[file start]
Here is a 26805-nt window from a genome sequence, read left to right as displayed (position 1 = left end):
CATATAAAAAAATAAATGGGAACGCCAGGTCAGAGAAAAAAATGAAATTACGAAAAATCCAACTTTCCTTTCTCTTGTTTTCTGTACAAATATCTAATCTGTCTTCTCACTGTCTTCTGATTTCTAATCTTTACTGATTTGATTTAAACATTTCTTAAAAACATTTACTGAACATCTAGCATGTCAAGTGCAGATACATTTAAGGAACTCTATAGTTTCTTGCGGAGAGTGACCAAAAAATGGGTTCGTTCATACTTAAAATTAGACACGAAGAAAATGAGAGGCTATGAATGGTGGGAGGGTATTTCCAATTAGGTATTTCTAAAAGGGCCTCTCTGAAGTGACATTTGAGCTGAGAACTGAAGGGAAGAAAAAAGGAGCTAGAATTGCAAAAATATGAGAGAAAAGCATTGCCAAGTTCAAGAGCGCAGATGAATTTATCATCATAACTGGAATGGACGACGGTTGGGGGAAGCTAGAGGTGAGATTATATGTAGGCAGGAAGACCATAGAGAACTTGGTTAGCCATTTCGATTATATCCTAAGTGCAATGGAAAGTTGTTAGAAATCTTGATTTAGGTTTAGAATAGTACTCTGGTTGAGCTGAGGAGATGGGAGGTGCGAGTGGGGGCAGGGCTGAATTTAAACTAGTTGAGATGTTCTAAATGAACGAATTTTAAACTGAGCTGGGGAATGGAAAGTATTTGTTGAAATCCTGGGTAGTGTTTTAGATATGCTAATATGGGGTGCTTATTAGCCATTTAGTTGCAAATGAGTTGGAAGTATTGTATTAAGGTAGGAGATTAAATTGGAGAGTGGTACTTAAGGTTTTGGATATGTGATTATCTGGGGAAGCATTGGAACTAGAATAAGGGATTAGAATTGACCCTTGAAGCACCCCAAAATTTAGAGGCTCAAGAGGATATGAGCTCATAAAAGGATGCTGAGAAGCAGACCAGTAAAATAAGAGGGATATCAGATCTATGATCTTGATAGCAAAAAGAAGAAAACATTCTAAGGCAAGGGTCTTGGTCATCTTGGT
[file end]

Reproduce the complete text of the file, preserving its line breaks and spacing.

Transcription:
Here is a 26805-nt window from a genome sequence, read left to right as displayed (position 1 = left end):
CATATAAAAAAATAAATGGGAACGCCAGGTCAGAGAAAAAAATGAAATTACGAAAAATCCAACTTTCCTTTCTCTTGTTTTCTGTACAAATATCTAATCTGTCTTCTCACTGTCTTCTGATTTCTAATCTTTACTGATTTGATTTAAACATTTCTTAAAAACATTTACTGAACATCTAGCATGTCAAGTGCAGATACATTTAAGGAACTCTATAGTTTCTTGCGGAGAGTGACCAAAAAATGGGTTCGTTCATACTTAAAATTAGACACGAAGAAAATGAGAGGCTATGAATGGTGGGAGGGTATTTCCAATTAGGTATTTCTAAAAGGGCCTCTCTGAAGTGACATTTGAGCTGAGAACTGAAGGGAAGAAAAAAGGAGCTAGAATTGCAAAAATATGAGAGAAAAGCATTGCCAAGTTCAAGAGCGCAGATGAATTTATCATCATAACTGGAATGGACGACGGTTGGGGGAAGCTAGAGGTGAGATTATATGTAGGCAGGAAGACCATAGAGAACTTGGTTAGCCATTTCGATTATATCCTAAGTGCAATGGAAAGTTGTTAGAAATCTTGATTTAGGTTTAGAATAGTACTCTGGTTGAGCTGAGGAGATGGGAGGTGCGAGTGGGGGCAGGGCTGAATTTAAACTAGTTGAGATGTTCTAAATGAACGAATTTTAAACTGAGCTGGGGAATGGAAAGTATTTGTTGAAATCCTGGGTAGTGTTTTAGATATGCTAATATGGGGTGCTTATTAGCCATTTAGTTGCAAATGAGTTGGAAGTATTGTATTAAGGTAGGAGATTAAATTGGAGAGTGGTACTTAAGGTTTTGGATATGTGATTATCTGGGGAAGCATTGGAACTAGAATAAGGGATTAGAATTGACCCTTGAAGCACCCCAAAATTTAGAGGCTCAAGAGGATATGAGCTCATAAAAGGATGCTGAGAAGCAGACCAGTAAAATAAGAGGGATATCAGATCTATGATCTTGATAGCAAAAAGAAGAAAACATTCTAAGGCAAGGGTCTTGGTCATCTTGGT